Step 1

Start by sitting down with your knees bent and feet on the floor. Rest your hands on the sides of your hips. Focus your attention on your breathing and make sure that your inhalations and exhalations are smooth, deep, and even.

Step 2

Lean your torso back slightly, shins parallel to the floor, as you lift your feet but keep your spine straight as you can.

Step 3

Lift your chest and lengthen the front of your torso as you draw in your lower back. Place your hands forward, extending the arms aligned with your shoulders, with the palms facing each other.

Step 4

You must balance your sitting bones to keep your spine straight and lengthened. Be careful not to allow your chest to collapse or your lower back to sag. Straighten the front of your torso beginning from the pubic bone up to the top of your sternum. Make sure that your lower belly or the area below your navel is firm and somehow flat. However, it shouldn’t be hard.

Step 5

As you exhale or release your breath, straighten your legs to a 45-degree angle from the floor. Your body should be forming a letter “V” shape right about now.

Step 6

Again, maintain your breathing to be smooth and steady. Be aware of your body from within and soften your face as well as your eyes. Keep your gaze glued to your toes.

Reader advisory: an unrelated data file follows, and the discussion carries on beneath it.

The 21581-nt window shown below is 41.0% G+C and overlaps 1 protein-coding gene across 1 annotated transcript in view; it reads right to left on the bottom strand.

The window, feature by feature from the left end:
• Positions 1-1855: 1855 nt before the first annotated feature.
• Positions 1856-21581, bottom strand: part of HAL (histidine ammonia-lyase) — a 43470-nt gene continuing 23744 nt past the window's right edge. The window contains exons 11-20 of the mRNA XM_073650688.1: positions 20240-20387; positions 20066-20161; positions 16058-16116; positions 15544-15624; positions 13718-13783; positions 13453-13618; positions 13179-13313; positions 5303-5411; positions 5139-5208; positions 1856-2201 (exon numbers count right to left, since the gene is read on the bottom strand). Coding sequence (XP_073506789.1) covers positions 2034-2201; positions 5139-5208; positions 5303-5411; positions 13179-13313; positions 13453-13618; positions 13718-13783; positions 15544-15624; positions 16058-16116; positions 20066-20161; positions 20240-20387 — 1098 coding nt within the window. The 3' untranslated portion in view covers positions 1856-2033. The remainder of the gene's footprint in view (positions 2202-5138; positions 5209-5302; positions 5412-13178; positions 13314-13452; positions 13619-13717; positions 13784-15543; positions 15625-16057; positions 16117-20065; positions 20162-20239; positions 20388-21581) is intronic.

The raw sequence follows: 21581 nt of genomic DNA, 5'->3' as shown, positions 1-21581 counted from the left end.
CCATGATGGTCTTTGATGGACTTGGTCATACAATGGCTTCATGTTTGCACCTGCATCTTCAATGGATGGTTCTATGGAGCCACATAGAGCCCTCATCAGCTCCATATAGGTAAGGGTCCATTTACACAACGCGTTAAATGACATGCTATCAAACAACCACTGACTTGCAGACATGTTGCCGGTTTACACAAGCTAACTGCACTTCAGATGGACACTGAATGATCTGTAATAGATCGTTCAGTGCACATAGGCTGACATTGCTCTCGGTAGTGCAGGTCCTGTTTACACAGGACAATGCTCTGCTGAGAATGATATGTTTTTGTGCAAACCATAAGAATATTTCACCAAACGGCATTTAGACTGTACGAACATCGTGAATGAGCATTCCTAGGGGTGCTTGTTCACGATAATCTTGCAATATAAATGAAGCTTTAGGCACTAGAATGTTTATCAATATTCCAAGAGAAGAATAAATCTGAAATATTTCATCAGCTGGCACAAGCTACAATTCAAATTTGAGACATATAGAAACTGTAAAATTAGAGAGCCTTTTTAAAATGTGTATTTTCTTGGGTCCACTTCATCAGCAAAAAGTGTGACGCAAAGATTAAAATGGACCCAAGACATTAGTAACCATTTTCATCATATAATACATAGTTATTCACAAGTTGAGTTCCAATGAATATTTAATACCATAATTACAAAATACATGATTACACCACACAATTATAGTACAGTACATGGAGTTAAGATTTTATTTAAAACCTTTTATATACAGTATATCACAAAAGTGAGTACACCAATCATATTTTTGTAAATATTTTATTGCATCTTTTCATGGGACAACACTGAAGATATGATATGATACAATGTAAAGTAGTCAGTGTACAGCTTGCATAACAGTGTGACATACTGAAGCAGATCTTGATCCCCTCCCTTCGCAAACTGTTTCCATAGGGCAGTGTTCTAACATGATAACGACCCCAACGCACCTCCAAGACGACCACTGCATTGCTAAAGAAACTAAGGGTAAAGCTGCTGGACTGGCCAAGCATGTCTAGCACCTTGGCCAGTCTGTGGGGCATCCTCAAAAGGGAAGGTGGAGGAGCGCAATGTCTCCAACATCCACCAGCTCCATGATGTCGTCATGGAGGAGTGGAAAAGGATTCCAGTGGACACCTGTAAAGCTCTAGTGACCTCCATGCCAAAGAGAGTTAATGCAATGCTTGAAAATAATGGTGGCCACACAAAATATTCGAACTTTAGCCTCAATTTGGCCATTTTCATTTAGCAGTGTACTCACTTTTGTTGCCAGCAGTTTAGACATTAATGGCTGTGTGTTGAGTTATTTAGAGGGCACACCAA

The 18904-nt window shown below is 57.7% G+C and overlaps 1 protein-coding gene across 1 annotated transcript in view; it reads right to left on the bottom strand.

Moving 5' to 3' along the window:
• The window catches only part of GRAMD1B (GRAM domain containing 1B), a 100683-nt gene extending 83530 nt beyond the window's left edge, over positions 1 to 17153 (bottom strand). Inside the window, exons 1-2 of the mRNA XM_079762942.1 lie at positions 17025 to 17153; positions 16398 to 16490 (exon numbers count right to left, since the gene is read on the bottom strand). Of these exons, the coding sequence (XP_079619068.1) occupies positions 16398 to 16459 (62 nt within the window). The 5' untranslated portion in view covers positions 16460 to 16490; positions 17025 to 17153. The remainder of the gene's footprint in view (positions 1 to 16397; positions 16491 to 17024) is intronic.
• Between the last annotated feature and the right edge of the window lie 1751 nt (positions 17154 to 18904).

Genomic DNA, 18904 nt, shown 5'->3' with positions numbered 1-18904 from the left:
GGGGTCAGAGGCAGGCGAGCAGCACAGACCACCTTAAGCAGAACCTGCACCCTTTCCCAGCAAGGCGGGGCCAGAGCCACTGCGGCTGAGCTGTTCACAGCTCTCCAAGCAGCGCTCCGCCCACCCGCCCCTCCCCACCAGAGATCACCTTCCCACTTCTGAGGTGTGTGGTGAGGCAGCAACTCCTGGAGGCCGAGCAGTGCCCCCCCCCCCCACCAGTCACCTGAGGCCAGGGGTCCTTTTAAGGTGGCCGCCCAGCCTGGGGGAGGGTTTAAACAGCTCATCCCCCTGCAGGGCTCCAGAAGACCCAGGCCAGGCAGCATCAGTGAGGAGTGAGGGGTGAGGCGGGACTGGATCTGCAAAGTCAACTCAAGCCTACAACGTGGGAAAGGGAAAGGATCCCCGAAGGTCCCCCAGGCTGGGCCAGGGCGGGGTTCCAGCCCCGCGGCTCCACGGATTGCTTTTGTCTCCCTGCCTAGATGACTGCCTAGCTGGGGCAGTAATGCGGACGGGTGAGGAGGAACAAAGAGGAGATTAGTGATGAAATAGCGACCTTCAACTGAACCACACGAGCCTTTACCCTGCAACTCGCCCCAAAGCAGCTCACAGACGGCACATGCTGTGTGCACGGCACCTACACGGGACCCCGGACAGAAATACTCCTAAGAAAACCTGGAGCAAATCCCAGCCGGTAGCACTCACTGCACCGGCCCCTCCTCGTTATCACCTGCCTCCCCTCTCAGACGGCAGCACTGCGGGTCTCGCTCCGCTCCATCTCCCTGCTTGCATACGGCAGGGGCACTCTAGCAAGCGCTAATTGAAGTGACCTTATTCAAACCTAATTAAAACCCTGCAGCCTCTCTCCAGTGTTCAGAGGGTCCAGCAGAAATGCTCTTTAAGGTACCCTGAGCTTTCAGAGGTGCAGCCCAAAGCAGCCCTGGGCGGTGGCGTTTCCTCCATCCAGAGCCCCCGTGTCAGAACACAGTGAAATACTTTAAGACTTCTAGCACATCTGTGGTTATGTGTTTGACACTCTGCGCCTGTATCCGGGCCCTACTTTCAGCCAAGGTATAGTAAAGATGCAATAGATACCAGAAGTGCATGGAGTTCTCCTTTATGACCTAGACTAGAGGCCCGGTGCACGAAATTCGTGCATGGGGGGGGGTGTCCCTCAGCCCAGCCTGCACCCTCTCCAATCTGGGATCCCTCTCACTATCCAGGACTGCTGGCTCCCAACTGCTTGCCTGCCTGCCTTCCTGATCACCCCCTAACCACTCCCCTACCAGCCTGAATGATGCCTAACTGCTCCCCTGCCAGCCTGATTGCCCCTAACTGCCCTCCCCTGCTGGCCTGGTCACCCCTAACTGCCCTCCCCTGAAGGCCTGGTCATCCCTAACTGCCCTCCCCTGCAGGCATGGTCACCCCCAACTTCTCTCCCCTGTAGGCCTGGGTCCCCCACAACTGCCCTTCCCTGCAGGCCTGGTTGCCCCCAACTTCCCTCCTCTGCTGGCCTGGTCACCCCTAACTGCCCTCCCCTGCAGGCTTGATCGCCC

Step 7

Reach out your hands up to the tips of your fingers while opening up your shoulder blades wide. Engaging your hands is a crucial part of the boat pose.

Step 8

Remain in this position for up to five breaths until you reach a full one minute. If you desire to release the pose, take a deep breath out as you gently lower your legs and hands toward the floor.

What are the variations and modifications of the boat pose?

Some of us can’t perfectly execute the boat pose at the first try or simply just do the paripurna navasana. Fortunately, there are ways we can modify or lighten the pose. Many variations were developed to cater to the capabilities of each yoga practitioner. Choose the variation that works out for you:

  • If this is the first time you are doing the pose, you can keep your knees bent and place your hands behind you on the floor for support. Your fingertips must be turned towards your hips. This is a good way to build strength.
  • As you start to gain more strength, you can clasp your outer thighs and lift your hands. Gradually, you will be able to extend your hands and straighten your legs. But if you still can’t do it, you can just practice the pose with your knees bent.
  • Just bend your knees and focus on building core strength if you feel that your hamstrings are tight. You can’t manage to straighten your legs if they are.